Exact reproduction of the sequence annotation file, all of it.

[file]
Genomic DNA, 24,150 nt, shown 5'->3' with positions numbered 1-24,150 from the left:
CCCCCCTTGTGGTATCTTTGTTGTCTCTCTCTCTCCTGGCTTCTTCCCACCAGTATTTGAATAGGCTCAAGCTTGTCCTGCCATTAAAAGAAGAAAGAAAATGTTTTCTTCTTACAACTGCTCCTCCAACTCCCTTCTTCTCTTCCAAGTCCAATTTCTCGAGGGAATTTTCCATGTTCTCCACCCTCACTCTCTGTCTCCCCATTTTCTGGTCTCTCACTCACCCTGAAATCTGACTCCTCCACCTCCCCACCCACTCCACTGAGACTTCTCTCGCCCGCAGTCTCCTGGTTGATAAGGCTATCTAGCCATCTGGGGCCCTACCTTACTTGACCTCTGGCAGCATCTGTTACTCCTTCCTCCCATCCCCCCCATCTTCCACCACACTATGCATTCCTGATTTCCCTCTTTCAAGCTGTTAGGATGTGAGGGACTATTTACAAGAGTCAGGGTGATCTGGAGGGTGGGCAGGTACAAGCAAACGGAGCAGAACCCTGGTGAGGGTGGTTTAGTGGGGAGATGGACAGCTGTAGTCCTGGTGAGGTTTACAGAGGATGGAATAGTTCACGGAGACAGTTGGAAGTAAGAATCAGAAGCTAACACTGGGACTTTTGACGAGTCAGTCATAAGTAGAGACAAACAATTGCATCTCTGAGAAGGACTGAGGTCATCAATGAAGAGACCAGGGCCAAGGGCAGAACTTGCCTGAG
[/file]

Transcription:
Genomic DNA, 24,150 nt, shown 5'->3' with positions numbered 1-24,150 from the left:
CCCCCCTTGTGGTATCTTTGTTGTCTCTCTCTCTCCTGGCTTCTTCCCACCAGTATTTGAATAGGCTCAAGCTTGTCCTGCCATTAAAAGAAGAAAGAAAATGTTTTCTTCTTACAACTGCTCCTCCAACTCCCTTCTTCTCTTCCAAGTCCAATTTCTCGAGGGAATTTTCCATGTTCTCCACCCTCACTCTCTGTCTCCCCATTTTCTGGTCTCTCACTCACCCTGAAATCTGACTCCTCCACCTCCCCACCCACTCCACTGAGACTTCTCTCGCCCGCAGTCTCCTGGTTGATAAGGCTATCTAGCCATCTGGGGCCCTACCTTACTTGACCTCTGGCAGCATCTGTTACTCCTTCCTCCCATCCCCCCCATCTTCCACCACACTATGCATTCCTGATTTCCCTCTTTCAAGCTGTTAGGATGTGAGGGACTATTTACAAGAGTCAGGGTGATCTGGAGGGTGGGCAGGTACAAGCAAACGGAGCAGAACCCTGGTGAGGGTGGTTTAGTGGGGAGATGGACAGCTGTAGTCCTGGTGAGGTTTACAGAGGATGGAATAGTTCACGGAGACAGTTGGAAGTAAGAATCAGAAGCTAACACTGGGACTTTTGACGAGTCAGTCATAAGTAGAGACAAACAATTGCATCTCTGAGAAGGACTGAGGTCATCAATGAAGAGACCAGGGCCAAGGGCAGAACTTGCCTGAG